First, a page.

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Wednesday, 8 November, 2000, 13:07 GMT
AOL: Unmetered web access for all
AOL logo
Internet service provider AOL UK has announced that it will open up its offer of unmetered web access to everybody - without restrictions or delays.

When AOL UK first announced its unmetered deal - 15 a month for 24 hour access to the web without any additional phone charges - it limited the offer to existing members.

"Hundreds of thousands of members" are said to have taken up the service, although AOL refuses to provide exact numbers.

But now the company says it has enough network capacity to offer the flat rate deal to everybody who wants to sign up with AOL in the UK - and the first month will be free.

Unmetered web access has been offered by a large number of UK internet service providers (ISPs), but most limited themselves to a "controlled roll-out", with small numbers of users actually being given access to the service.

Several ISPs actually bumped those customers from their networks, who assumed that unmetered access actually meant unmetered access. Among those cutting out "heavy users" were Breathe, Libertysurf, WorldOnline and Freeserve.

One ISP, Altavista UK, actually never launched its unmetered service, despite pretending that it did exist.

'We've got the capacity'

Unlike the United States, many European users of the internet have to pay telephone charges for every second they are online - limiting overall internet usage on the continent.

In the UK, this pricing model made it costly for ISPs to provide unmetered access, especially as the country's former telecom monopoly, British Telecom, was slow in offering flat-rate access deals to rival operators.

Telecoms watchdog Oftel has now forced the company to introduce such so-called "Friaco" tariffs for flat-rate wholesale internet access.

AOL UK was one of the first ISPs to take up the offer.

Many other service providers, however, are complaining that BT's Friaco offer is not good enough, and does not give them access to all the UK's internet users.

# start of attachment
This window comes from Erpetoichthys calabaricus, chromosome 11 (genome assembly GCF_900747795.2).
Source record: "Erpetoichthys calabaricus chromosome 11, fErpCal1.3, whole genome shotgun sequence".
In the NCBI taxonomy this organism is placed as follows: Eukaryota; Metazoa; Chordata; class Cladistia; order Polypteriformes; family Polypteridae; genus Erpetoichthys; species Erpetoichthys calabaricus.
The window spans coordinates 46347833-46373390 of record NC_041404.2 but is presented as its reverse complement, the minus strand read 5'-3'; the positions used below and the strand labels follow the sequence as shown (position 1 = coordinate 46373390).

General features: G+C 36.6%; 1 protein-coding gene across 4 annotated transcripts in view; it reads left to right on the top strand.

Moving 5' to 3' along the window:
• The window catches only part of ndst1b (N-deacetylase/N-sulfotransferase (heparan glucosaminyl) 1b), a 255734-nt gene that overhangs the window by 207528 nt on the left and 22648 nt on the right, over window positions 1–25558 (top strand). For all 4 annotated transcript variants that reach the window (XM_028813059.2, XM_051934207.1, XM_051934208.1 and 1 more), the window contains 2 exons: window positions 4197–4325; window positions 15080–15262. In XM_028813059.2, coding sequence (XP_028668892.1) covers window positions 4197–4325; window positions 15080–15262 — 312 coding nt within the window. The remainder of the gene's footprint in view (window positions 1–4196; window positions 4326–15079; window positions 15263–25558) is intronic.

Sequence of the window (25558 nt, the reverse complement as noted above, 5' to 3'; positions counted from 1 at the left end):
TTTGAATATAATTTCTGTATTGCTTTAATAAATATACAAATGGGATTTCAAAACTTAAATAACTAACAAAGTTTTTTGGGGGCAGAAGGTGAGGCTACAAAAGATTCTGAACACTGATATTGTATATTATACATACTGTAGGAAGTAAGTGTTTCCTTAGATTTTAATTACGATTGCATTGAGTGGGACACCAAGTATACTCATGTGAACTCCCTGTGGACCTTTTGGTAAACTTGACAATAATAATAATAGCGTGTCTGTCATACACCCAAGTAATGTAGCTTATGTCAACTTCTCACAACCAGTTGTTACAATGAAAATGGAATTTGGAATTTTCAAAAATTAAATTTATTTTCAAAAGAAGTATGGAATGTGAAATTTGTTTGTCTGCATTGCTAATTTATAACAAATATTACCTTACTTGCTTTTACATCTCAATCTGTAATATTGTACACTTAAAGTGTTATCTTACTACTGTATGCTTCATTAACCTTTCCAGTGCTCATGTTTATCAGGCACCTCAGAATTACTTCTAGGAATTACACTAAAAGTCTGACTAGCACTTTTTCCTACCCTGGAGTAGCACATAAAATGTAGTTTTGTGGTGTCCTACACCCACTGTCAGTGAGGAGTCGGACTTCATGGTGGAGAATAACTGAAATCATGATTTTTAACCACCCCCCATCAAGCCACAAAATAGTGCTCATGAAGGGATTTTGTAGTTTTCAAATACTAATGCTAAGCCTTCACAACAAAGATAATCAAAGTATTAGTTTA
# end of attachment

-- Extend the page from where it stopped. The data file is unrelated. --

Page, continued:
AOL UK says it can circumvent the problem by co-operating with a number of different telecom providers. A spokeswoman said: "We have now got the network capacity to offer the service across the UK".

Karen Thomson, AOL UK's managing director, said: "Today marks an historic turning point for the interactive medium in this country, as we at AOL UK are fulfilling our pledge to 'Stop the Clock' for UK consumers."

Pricing structure

AOL UK will offer three different deals to its customers.

  • Unmetered access - 14.99 will buy users unmetered web access around the clock, using up to seven account names. The first month is free.
  • Metered tariff - 9.99 give users access at a special low phone rate of one pence per minute.
  • Light-user tariff - 4.99 buys three free hours every month; further access costs 3.9p per minute or 2.35 an hour.
The ISP says that customers now use its service on average one hour per day, since the flat rate deal was introduced.

The lure of unmetered access also pushed up AOL UK's subscriber numbers to one million.

In order to push the new unmetered deal to consumers, AOL UK has linked up with supermarket giant Asda.

In return for offering free CDs with AOL software in its retail outlets, the internet service will feature Asda as its preferred food and drink retailer in its shopping and lifestyle channels.

See also:

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